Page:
Say hello to our new coffee supplier and my new Aeropress.

Keeping it local…


It doesn’t take much research or watching of the news to realise there is a change afoot.  People are wanting to know where their products are coming from and they want to know the people they are buying from.  Businesses with a good knack for interacting with their customers on social media or in more traditional methods seem to be making gains in ways that larger, more austere and rigid companies are not.  Flexibility and a human face seems to be what is generating the most interest and excitement.

I find this an excellent prospect as a consumer and as a small business owner.  Knowing the makers is wonderful.

With all this in mind I have decided to make a change in my coffee supplier.  For those of you who know us, we have been with 200 degrees for the past 3 years and have nothing but praise and admiration for them.  They have always been hugely supportive of what we do and I will miss the people and service they offer (not to mention their wonderful coffee).  But, in the spirit of keeping things small and being able to walk into the roasting house whenever I want to (I love being able to go into the roastery and have a nosy) I have decided to start a new coffee relationship with the lovely people at Stewarts of Trent Bridge.  Stewarts is named after Nottingham’s coffee visionary Stewart Falconer, who hand roasting coffee in the 80’s, before the word “artisan” even existed. They are still using the original roaster he bought for the job all those years ago which is a joy to watch – easily done by peering through the glass windows of Sneinton Market.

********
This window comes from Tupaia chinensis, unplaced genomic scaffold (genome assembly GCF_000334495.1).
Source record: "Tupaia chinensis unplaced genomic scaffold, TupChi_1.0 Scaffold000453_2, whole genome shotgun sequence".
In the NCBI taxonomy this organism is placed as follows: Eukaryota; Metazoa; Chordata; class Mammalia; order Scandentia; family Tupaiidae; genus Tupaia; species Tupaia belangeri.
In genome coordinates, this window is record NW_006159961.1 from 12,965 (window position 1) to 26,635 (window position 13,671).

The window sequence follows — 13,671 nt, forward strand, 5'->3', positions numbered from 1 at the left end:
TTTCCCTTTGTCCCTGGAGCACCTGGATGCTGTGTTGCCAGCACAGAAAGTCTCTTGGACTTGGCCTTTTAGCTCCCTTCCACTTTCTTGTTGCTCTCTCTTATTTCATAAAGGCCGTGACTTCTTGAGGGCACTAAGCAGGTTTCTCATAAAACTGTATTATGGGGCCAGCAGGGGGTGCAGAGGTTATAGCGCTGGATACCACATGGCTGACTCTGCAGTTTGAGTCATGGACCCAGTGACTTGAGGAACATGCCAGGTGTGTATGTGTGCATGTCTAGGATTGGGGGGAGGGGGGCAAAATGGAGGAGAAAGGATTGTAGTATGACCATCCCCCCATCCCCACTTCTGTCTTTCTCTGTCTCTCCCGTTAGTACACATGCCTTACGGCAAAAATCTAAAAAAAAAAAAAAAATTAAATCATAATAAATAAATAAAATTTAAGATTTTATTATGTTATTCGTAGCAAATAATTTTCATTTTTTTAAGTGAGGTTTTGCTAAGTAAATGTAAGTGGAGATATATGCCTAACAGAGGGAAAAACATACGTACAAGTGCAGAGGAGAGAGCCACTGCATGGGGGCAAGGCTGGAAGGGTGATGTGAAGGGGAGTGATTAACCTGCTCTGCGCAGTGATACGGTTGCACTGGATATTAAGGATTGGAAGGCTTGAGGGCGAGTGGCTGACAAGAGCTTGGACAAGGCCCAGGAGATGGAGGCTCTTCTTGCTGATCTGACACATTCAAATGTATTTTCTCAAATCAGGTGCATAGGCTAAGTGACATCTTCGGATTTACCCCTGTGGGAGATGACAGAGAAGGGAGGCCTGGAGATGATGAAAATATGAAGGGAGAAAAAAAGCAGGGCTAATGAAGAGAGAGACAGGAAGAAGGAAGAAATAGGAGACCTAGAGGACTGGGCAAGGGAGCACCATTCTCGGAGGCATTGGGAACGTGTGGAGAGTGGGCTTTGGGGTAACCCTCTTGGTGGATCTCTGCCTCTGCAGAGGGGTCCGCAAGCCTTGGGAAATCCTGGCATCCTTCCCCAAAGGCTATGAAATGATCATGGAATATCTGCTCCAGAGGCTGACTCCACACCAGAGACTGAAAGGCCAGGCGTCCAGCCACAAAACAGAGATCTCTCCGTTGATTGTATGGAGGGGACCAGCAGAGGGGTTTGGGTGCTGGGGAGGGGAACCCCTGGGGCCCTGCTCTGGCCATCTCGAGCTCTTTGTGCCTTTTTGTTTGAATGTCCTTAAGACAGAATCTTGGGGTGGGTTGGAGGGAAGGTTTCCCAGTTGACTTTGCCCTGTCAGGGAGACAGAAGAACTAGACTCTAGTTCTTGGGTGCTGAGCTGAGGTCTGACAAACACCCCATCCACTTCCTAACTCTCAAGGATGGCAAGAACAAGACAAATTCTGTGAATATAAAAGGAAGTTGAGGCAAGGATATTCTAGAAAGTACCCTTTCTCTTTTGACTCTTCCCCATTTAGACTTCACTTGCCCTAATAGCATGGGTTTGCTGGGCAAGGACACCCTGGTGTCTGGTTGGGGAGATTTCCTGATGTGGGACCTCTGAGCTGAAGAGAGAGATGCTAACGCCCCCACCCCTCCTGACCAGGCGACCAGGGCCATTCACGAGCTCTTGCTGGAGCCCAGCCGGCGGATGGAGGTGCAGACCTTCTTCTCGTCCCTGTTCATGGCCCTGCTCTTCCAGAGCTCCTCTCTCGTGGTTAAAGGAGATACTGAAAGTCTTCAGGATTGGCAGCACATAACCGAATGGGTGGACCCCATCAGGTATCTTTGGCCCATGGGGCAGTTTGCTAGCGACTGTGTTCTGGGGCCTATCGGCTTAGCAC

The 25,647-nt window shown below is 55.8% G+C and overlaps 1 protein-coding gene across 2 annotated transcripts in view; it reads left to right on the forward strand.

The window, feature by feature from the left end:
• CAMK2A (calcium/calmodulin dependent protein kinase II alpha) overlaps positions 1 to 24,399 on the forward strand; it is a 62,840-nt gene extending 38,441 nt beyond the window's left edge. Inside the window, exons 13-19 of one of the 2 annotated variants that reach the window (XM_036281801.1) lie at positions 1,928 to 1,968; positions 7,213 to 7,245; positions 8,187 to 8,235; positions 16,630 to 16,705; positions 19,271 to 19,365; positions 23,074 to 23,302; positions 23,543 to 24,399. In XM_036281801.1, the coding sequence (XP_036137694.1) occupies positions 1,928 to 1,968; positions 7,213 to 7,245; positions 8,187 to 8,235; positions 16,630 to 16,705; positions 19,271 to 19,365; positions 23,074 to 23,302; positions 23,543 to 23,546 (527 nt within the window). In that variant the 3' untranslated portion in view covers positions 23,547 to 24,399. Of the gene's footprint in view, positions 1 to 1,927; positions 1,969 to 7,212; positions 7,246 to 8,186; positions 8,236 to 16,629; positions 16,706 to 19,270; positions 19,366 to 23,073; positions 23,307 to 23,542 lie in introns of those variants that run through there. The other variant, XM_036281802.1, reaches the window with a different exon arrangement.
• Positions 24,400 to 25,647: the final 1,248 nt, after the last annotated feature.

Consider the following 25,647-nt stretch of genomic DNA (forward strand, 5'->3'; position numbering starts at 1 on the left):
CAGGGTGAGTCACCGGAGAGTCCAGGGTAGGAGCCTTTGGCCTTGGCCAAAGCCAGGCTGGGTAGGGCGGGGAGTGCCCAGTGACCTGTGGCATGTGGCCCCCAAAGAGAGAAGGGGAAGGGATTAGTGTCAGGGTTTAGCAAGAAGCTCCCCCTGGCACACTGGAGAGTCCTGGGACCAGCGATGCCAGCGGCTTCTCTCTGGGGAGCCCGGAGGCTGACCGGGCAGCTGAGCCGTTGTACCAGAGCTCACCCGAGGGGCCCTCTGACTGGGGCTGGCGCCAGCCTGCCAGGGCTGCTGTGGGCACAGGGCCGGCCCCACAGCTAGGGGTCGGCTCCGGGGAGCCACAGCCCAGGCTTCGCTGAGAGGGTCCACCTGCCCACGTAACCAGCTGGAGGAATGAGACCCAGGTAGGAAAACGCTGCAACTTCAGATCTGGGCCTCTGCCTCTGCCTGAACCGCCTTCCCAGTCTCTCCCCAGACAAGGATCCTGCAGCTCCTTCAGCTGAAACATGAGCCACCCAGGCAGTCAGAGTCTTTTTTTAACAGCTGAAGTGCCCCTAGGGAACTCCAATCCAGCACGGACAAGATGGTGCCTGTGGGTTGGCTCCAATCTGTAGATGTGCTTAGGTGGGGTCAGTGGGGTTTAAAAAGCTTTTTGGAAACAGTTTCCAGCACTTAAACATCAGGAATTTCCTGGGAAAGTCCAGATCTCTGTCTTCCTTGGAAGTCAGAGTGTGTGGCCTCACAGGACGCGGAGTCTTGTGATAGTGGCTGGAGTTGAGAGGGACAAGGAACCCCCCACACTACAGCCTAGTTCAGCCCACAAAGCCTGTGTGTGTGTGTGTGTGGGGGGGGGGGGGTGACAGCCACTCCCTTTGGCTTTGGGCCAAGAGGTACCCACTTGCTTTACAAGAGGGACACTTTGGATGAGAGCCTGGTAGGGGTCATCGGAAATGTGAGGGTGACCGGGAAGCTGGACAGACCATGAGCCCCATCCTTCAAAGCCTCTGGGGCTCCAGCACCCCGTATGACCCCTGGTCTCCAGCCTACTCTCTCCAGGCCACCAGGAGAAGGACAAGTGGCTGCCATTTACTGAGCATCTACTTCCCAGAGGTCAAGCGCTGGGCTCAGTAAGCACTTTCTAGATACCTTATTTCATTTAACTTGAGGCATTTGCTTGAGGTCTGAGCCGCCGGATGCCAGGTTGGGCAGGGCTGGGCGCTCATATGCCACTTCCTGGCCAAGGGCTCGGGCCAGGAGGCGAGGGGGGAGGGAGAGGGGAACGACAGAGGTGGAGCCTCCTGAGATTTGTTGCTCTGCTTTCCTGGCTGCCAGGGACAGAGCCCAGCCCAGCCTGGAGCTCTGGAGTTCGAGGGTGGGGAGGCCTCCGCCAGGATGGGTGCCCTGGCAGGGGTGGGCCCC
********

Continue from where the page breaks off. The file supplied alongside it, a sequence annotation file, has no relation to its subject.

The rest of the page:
So far we have had a lot of love for our coffee and I hope this continues.  We still feel there is no excuse for bad coffee anywhere anymore.

Quick-fire Aeropress Review

I bought an Aeropress and I love it.  If you are thinking of trying out this new (i.e. not ancient) brewing method  here are the positives and a few, slight, minor,  negatives.



  1. it makes a good cup of coffee,
  2. there is no grit or grinds in that afore mentioned good cup of coffee,
  3. it’s easy (once you’ve worked out what all the separate parts do) to make a good cup of coffee and you can experiment with different ways and types, 
  4. good brewing method on-the-go and when travelling/camping,
  5. it’s easy to clean,
  6. Not expensive.


  1. there are a lot of parts and they don’t stack in a tidy way,
  2. you can only brew 1 (maybe 2 cups) at a time.

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